GREENSBORO, N.C. — Effie McMillian came to North Carolina A&T State University with her eyes on becoming a surgical nurse.
“Something just kept tugging me back to the education world,” McMillian said.
That tug to a new major gave her new purpose and now has her in a new role developed last year in Winston-Salem/Forsyth County Schools: Executive Director of Equity, Access, and Acceleration Effie McMillian.
“The real focus of my role and one of the reasons the office started is to really focus on student achievement and closing opportunity gaps and focusing on the achievement gap,” she said.
McMillian said she was able to visit around 60 schools before the COVID-19 shutdown. She says what she found on that tour was glaring inequity in resources at some schools in high-poverty neighborhoods, and disparities in access to advanced placement courses.
“For example, you may go to some schools where there’s a high majority-minority population and there’s a limited number of AP courses that students can take where you might go to another school and there are multiple AP courses that are offered,” McMillian said.
Equity is her goal. Helping the district achieve it is her role, no matter the students’ zip code, gender, or race.
“I just think it’s important across the board and I think as educators we have a responsibility to make sure we are really providing as many opportunities as possible for students to really give them a fair shot at being able to be successful in life,” McMillian said.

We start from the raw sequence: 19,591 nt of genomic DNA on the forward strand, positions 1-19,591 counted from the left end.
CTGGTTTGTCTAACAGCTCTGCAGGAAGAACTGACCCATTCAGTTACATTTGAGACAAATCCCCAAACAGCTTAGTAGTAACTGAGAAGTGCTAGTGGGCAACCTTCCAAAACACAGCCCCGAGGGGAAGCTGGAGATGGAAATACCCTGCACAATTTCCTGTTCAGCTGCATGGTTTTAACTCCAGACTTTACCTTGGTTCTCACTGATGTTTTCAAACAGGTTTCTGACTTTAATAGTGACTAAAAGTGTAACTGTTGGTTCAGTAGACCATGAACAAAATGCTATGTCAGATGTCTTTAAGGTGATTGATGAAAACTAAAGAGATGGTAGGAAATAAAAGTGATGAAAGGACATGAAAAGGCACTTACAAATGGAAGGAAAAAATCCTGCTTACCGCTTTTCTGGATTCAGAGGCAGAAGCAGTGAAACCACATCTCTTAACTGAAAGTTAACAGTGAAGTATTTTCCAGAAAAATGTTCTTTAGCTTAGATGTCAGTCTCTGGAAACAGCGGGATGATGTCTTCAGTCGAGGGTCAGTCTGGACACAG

Whether that’s through higher-level classes, or career and technical education programs. Part of her job is to help guide the district’s efforts to make sure the curriculum keeps up with culture.
“We’re rolling out a new curriculum and we want to make sure that curriculum is culturally responsive and that we are engaging students in a meaningful way to raise achievement across the board,” McMillian said.
In 2019, the WSFCS Board of Education rejected a proposal to create a mandatory African American history course, instead calling on the superintendent to strengthen efforts that were already in place.
“Even though it did not pass to have a mandatory African American history course, an African American history course is being designed for high schools. African American history, LatinX history, and American Indian history are all being designed by our social studies department,” McMillian said.
Those classes will be in all high schools. She said the social studies department is also working on new culturally-responsive units to incorporate into social studies lessons for students in kindergarten through eighth grade.
“The value of that is students should be learning history throughout and not just waiting until middle school or high school,” McMillian said. “But starting early so that they can begin to delve deeper and have a greater understanding, also to be able to hear different perspectives and to be able to talk about those different perspectives and to help them to help to set it in present context so they understand the history and see the path that has led us to this point.”
McMillian says the most immediate equity challenge in the district is ensuring every student has access to all the technology to be able to do any online learning the district continues in the fall.